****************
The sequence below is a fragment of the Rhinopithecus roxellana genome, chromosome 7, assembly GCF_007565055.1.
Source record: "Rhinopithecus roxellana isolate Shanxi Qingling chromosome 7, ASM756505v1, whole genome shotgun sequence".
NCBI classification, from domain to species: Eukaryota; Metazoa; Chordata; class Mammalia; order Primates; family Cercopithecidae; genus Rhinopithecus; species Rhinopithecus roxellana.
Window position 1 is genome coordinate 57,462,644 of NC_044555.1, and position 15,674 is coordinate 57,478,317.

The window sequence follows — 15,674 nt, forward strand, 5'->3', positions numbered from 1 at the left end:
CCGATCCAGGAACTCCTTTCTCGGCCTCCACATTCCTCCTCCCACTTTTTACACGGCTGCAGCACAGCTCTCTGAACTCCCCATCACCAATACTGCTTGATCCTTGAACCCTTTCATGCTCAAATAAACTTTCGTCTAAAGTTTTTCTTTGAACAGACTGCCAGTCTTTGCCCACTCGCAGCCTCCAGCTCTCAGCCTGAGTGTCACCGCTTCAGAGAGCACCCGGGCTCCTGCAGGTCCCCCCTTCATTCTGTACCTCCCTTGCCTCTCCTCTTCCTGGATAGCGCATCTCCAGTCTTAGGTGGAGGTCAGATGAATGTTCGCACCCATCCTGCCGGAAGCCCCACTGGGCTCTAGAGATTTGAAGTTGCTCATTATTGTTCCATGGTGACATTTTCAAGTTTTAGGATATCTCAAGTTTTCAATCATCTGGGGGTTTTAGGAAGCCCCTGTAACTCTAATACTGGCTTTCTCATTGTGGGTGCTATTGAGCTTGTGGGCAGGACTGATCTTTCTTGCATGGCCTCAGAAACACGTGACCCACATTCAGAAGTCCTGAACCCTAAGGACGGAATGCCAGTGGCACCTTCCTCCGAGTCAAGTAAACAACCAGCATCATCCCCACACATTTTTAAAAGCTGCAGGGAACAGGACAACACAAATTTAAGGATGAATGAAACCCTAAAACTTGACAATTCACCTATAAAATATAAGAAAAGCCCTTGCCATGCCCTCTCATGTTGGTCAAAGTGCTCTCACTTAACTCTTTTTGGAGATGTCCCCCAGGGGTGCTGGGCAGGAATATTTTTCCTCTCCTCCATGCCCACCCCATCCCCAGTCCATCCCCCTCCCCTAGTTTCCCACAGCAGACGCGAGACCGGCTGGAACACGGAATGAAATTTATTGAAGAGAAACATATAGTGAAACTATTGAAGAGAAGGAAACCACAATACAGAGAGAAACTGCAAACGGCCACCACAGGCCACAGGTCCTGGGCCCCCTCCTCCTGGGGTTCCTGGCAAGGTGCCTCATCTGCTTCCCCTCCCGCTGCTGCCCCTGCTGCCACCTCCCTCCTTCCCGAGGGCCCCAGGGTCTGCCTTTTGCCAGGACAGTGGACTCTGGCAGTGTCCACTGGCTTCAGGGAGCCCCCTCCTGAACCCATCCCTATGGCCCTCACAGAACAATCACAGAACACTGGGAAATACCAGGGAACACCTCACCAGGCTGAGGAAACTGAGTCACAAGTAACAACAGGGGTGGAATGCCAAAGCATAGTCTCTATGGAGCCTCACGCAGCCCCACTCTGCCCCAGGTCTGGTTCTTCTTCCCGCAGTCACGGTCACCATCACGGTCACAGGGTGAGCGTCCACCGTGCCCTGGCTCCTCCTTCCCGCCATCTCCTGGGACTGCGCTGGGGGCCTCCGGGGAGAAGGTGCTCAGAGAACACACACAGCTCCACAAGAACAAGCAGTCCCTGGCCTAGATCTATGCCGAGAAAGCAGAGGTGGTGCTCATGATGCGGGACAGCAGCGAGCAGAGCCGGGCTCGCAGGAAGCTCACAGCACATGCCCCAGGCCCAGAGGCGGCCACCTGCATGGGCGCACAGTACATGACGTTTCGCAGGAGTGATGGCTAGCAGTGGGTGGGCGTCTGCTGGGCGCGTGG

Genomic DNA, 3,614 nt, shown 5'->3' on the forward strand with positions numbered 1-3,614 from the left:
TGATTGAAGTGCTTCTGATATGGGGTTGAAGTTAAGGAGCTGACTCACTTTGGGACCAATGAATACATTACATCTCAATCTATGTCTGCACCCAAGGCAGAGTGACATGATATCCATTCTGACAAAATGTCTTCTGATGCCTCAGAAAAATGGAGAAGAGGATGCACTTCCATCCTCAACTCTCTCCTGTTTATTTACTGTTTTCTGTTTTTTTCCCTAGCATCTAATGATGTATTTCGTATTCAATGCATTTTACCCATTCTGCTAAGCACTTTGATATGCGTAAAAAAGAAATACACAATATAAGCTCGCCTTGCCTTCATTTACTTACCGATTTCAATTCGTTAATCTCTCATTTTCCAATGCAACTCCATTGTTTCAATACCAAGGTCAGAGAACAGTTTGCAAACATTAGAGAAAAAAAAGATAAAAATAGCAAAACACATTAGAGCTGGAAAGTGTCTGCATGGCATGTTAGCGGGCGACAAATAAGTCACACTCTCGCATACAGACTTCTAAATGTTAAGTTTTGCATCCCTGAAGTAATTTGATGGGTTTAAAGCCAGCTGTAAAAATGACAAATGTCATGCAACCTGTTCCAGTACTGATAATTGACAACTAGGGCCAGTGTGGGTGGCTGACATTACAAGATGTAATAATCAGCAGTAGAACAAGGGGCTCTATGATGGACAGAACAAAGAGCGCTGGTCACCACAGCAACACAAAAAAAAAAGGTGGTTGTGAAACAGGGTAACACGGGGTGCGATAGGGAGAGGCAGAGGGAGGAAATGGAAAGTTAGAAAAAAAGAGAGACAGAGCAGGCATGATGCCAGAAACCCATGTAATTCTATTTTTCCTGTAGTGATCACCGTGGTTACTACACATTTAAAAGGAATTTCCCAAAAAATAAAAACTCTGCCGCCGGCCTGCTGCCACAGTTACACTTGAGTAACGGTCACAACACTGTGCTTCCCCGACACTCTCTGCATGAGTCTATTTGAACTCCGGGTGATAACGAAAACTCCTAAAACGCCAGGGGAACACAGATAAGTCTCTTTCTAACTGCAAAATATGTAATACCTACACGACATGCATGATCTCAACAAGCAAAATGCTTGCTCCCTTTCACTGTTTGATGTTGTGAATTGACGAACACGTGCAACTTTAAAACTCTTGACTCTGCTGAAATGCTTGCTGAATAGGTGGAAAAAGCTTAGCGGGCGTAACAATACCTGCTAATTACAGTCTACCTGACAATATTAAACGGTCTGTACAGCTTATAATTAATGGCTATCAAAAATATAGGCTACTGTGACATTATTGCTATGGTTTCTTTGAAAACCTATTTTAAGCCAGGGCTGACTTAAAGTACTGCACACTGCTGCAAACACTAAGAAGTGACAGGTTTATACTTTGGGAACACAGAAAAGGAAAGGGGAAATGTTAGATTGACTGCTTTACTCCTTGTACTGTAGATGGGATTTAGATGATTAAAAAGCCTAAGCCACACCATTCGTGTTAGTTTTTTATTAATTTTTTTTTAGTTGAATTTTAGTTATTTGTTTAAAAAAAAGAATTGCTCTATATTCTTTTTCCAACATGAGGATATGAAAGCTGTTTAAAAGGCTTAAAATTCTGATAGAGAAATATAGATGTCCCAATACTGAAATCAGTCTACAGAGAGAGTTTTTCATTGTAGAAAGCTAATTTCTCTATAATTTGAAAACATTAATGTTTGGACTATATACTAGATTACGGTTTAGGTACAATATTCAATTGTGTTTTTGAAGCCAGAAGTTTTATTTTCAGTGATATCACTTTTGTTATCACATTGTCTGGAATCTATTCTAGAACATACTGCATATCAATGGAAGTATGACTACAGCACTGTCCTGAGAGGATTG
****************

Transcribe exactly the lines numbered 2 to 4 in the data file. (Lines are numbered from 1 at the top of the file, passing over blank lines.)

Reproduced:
Source record: "Rhinopithecus roxellana isolate Shanxi Qingling chromosome 7, ASM756505v1, whole genome shotgun sequence".
NCBI classification, from domain to species: Eukaryota; Metazoa; Chordata; class Mammalia; order Primates; family Cercopithecidae; genus Rhinopithecus; species Rhinopithecus roxellana.
Window position 1 is genome coordinate 57,462,644 of NC_044555.1, and position 15,674 is coordinate 57,478,317.